Raise the minimum wage

Published 5:25 pm Tuesday, July 18, 2017

To the Editor:

Five years ago, nearly 5 million American workers, most of whom were not teenagers, earned only the federal minimum wage of $7.25 per hour or less, according to estimates by the U.S. Bureau of Labor Statistics. Twenty-nine states, plus the District of Columbia and nearly two dozen cities and counties, have set their own higher minimums. According to a 2014 Congressional Budget Office report, increasing the minimum wage to $10.10 would lift nearly a million people out of poverty. Economists from the Federal Reserve Bank of Chicago predicted that a $1.75 rise in the federal minimum wage would increase aggregate household spending by $48 billion the following year, thus boosting GDP and leading to job growth. The Economic Policy Institute stated that a minimum wage increase to $10.10 would create about 85,000 new jobs over a three-year phase-in period. The average age of workers who would be affected is 36 years old. A larger share of workers age 55 and older would receive a raise (16.1 percent) than teens (9.8 percent). More than half of all affected workers are prime-age workers between the ages of 25 and 54. The majority of workers affected by raising the minimum wage (55.6 percent) are women. Of workers who would receive a raise, nearly two-thirds (63.0 percent) work full time, nearly half (46.6 percent) have some college experience and more than a quarter (28.0 percent) have children.

Five percent of working Americans must rely on Federal income support programs such as SNAP (Food Stamps), SSI, Public Housing Assistance and Low Income Energy Assistance. This means that taxpayers are subsidizing businesses whose profits have risen to record levels over the past 30 years. According to James K. Galbraith, PhD, Professor of Government at the University of Texas in Austin, “because payroll- and income-tax revenues would rise [as a result of an increase in the minimum wage], the federal deficit would come down.” About 20.6 million people (or 30 percent of all hourly, non-self-employed workers 18 and older) are “near-minimum-wage” workers. According to a 2015 report from the National Low Income Housing Coalition, a worker must earn at least $15.50 an hour (over twice the federal minimum wage) to be able to afford to rent a “modest” one-bedroom apartment, and $19.35 for an unsubsidized two-bedroom unit (more than 2.5 times the minimum wage). The report stated: “In no state can an individual working a typical 40-hour work week at the federal minimum wage afford a one- or two-bedroom apartment for his or her family.”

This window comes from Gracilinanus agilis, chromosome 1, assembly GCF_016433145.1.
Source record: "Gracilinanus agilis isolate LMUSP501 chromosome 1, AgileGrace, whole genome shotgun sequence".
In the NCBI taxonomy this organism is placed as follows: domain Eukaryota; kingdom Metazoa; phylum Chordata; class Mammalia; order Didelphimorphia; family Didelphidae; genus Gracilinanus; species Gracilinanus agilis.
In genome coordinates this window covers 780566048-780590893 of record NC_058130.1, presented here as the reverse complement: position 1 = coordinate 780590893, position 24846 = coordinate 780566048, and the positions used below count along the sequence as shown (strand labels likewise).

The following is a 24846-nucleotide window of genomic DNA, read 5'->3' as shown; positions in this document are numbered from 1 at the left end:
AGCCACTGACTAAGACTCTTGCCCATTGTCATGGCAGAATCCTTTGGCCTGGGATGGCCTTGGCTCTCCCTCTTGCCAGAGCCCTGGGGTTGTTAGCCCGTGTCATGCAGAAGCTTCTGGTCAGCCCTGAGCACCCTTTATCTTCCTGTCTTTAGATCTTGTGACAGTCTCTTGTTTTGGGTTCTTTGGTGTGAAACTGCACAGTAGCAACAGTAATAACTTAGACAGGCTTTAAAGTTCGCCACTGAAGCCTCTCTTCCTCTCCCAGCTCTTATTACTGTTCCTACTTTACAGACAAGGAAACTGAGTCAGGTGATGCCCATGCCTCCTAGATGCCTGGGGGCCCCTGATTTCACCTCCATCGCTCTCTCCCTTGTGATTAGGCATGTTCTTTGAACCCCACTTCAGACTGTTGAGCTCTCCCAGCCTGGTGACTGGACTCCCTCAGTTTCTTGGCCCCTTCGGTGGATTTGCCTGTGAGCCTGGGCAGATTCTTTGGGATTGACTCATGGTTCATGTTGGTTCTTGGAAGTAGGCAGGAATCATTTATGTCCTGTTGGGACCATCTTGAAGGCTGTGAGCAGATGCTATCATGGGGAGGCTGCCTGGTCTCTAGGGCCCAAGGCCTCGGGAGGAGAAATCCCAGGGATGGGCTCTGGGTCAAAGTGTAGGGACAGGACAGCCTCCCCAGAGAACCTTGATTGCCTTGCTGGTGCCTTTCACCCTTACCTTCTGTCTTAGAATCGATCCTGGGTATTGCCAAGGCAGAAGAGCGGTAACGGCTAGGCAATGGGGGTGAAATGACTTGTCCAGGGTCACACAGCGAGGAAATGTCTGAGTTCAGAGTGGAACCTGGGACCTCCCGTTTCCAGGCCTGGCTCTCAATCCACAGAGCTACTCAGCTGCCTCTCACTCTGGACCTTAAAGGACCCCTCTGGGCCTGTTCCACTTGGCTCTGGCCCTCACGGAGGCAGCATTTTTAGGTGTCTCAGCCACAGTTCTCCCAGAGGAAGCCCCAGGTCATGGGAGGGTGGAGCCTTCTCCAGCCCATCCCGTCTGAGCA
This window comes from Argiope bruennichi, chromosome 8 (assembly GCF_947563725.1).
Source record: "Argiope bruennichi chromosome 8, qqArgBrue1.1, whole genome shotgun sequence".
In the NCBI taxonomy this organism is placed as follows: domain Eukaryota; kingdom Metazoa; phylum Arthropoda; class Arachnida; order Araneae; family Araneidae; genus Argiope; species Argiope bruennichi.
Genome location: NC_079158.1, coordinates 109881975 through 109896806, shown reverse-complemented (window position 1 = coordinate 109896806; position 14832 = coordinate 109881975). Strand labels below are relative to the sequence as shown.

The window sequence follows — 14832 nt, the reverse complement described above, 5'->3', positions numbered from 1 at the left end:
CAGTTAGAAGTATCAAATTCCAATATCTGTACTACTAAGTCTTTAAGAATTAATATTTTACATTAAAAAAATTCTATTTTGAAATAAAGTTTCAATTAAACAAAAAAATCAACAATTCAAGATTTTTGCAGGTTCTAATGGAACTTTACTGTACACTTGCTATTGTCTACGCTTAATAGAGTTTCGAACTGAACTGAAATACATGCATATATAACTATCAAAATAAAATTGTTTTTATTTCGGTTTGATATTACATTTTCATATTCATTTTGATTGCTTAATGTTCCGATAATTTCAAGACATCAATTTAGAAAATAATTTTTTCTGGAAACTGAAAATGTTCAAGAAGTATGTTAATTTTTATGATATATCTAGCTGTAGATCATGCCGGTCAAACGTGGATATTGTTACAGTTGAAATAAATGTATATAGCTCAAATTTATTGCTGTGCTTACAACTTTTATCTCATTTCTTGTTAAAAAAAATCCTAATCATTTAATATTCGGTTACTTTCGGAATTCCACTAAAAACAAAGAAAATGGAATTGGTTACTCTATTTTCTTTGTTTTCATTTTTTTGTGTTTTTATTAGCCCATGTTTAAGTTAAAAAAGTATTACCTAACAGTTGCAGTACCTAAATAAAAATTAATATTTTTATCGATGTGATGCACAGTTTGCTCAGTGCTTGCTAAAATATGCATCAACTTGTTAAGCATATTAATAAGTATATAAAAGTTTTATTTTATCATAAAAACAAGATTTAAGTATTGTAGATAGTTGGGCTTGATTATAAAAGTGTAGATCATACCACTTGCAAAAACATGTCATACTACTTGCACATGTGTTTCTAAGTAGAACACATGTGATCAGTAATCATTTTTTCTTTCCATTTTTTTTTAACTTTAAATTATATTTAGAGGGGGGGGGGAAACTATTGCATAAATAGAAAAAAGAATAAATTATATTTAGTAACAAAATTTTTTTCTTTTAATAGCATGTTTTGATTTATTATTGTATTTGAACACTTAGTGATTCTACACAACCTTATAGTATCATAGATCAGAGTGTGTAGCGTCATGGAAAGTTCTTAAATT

It is often suggested that if the minimum wage is increased employers will cut jobs. A 1994 study by economists Alan Krueger, PhD, and David Card, PhD, compared employment in the fast food industry after New Jersey raised its minimum wage by 80 cents, while Pennsylvania did not. Krueger and Card observed that job growth in the fast food industry was similar in both states, and found “no indication that the rise in the minimum wage reduced employment.” Their findings were corroborated by economists Hristos Doucouliagos, PhD, and T.D. Stanley, PhD, in a review of 64 minimum wage studies. The authors found “little or no evidence of a negative association between minimum wages and employment.”

James Smith